Disabled Students Learning to Sit Tall in the Saddle


Three years ago, Eric Johnson couldn't step over things without falling.

But since the 9-year-old began taking horseback-riding lessons, he doesn't have to hold onto a door or someone's hand when taking difficult steps, his parents say. The twice-a-week lessons have also strengthened his back muscles and improved his posture.

Eric is a student of the Carousel Special Equestrians program in West Covina--a free, therapeutic program designed to help the mentally and physically handicapped exercise by developing equestrian skills.

Eric was 7 months old when doctors discovered that he was hydrocephalic, a condition characterized by an abnormal increase in the amount of fluid around the brain, which in turn affects brain development. He was 3 years old when he suffered a brain hemorrhage that damaged his optic nerve and left him legally blind.

People with disabilities often lack muscle control, said Evonne Hillmann, coordinator of the Carousel program. Holding a horse's reins improves finger movement and strengthens arms, and back and pelvic muscles are worked each time the animal moves, she said.

"The warmth of a horse helps relax the muscles," Hillmann explained. "The natural movement of a 1,000-pound horse stimulates dozens of muscle groups, which improve balance, posture, strength and circulation."

More than 120 disabled children and adults participate each week in the program at the Ridge Riders Equestrian Center, which is hidden in a dusty, tree-lined area on Citrus Avenue, south of the San Bernardino Freeway. There is a long waiting list.

According to Solvang-based Direct Link, a nationwide database for the disabled, Carousel is the only such program in the San Gabriel Valley. It is supported by Mt. San Antonio College, the city of West Covina, private donations, and fund-raisers.

Students register for the recreational classes at the college in Walnut, or at the center at 300 S. Citrus Ave.

It costs about $25,000 a year to feed and care for the horses, which are donated to the program, said Pat Morris, an instructor hired by Mt. SAC.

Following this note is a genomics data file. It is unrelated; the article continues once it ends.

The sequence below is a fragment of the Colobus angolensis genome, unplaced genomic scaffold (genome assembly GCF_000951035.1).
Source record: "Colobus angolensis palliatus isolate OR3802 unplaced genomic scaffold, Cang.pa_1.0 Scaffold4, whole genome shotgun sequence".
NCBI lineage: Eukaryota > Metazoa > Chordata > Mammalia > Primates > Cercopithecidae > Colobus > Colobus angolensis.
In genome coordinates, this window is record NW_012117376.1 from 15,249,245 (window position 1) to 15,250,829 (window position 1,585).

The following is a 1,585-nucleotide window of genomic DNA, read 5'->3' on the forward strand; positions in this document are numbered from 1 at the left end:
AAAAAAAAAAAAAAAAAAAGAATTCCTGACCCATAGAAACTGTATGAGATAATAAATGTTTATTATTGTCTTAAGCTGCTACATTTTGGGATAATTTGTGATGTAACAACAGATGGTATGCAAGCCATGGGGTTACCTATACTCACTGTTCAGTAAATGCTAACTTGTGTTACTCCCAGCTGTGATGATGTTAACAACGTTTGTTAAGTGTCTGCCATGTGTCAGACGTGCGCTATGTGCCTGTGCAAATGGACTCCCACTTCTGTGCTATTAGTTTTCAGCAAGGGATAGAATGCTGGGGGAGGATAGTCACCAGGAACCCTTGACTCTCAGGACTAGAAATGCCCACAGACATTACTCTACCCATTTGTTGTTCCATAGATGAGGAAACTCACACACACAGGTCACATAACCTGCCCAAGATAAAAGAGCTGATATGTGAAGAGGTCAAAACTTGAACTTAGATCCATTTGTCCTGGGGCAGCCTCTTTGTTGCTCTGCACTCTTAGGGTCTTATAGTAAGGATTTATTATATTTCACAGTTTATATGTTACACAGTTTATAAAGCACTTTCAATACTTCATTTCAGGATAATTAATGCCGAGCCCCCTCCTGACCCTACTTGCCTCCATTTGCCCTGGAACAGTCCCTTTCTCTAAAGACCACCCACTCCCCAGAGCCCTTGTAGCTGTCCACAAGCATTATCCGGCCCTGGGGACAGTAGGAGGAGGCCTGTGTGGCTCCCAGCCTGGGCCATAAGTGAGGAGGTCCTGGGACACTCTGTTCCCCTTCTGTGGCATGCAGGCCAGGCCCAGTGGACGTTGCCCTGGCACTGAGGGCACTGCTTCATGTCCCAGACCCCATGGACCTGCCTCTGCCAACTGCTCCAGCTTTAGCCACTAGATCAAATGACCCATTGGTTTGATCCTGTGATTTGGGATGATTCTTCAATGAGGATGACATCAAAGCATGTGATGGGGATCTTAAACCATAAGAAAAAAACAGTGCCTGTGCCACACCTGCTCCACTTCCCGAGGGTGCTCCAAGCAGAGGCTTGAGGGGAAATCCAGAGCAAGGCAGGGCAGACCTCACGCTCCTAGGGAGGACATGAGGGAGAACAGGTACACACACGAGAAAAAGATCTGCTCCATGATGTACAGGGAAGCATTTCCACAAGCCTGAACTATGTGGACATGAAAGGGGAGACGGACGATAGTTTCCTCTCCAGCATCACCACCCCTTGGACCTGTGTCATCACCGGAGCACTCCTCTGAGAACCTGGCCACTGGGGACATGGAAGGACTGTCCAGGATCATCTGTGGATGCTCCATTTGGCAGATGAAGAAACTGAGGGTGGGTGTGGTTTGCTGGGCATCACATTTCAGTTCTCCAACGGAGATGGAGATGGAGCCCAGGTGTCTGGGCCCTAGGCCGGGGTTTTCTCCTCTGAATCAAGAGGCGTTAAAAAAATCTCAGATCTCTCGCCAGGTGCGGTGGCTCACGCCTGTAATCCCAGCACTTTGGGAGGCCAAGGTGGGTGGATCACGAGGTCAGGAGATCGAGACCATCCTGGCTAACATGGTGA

Before the horses are used in the program, Morris determines if they have mild temperaments. Most of the horses are well-trained former show horses and are not likely to do anything that would harm the disabled riders, she said.

Once the students conquer the usual initial fears, they are taught the parts of the horse, various gaits, care and grooming, saddling, and mounting and dismounting, Morris said.

Before enrolling, Timothy Musick, 4, who has cerebral palsy, could not open his hands and his leg movement was stiff, according to his grandparents, who brought him for a ride recently.

"He's come a long way since coming here a year and a half ago," said his grandmother, Rosemary Musick of El Monte. "It has given him confidence and eventually it will help him stand and, maybe, walk by himself."

At a recent lesson, Timothy sat on a horse while two volunteers helped him develop hand and eye coordination by handing him yellow and blue striped rings, which he looped on a short pole.

Monique Goetz, 19, of Glendora, who has Down's syndrome, rides on Monday and Wednesday evenings. Her mother, Georgette Goetz, said the program is a blessing because her daughter, the youngest of eight children, had always wanted to take horseback-riding lessons.

"The program is excellent," Georgette Goetz said. "She loves it. Even in the heat, she wants to come anyway."

Since Monique Goetz started riding three years ago, her posture has improved because she has to ride with her shoulders back, her mother said.

She is now an advanced rider who competes in the Special Olympics as well as regular horse shows, and she has won numerous first- and second-place ribbons and trophies.

But the young woman started out slowly. She would sit on a horse while a volunteer led her around the arena. Recently, she showed off her skills by walking and trotting the horse.

Diamond Bar residents Danny and Debbie Johnson and their daughter Kristen, 5, watched as Eric Johnson struggled to take off the black riding helmet, which is required for protection from head injury.

"He hates to wear anything on his head," Danny Johnson said with a smile.

After two volunteers helped Eric dismount from Softy, he walked around to pet the horse and was greeted with licks and nibbles on the face. The blond-haired boy returned the horse's affection with slobbery kisses.

"Eric loves it. He enjoys the horses," Debbie Johnson said as she watched her son. "There aren't a lot of things he can show us he likes. You learn to appreciate the small things."

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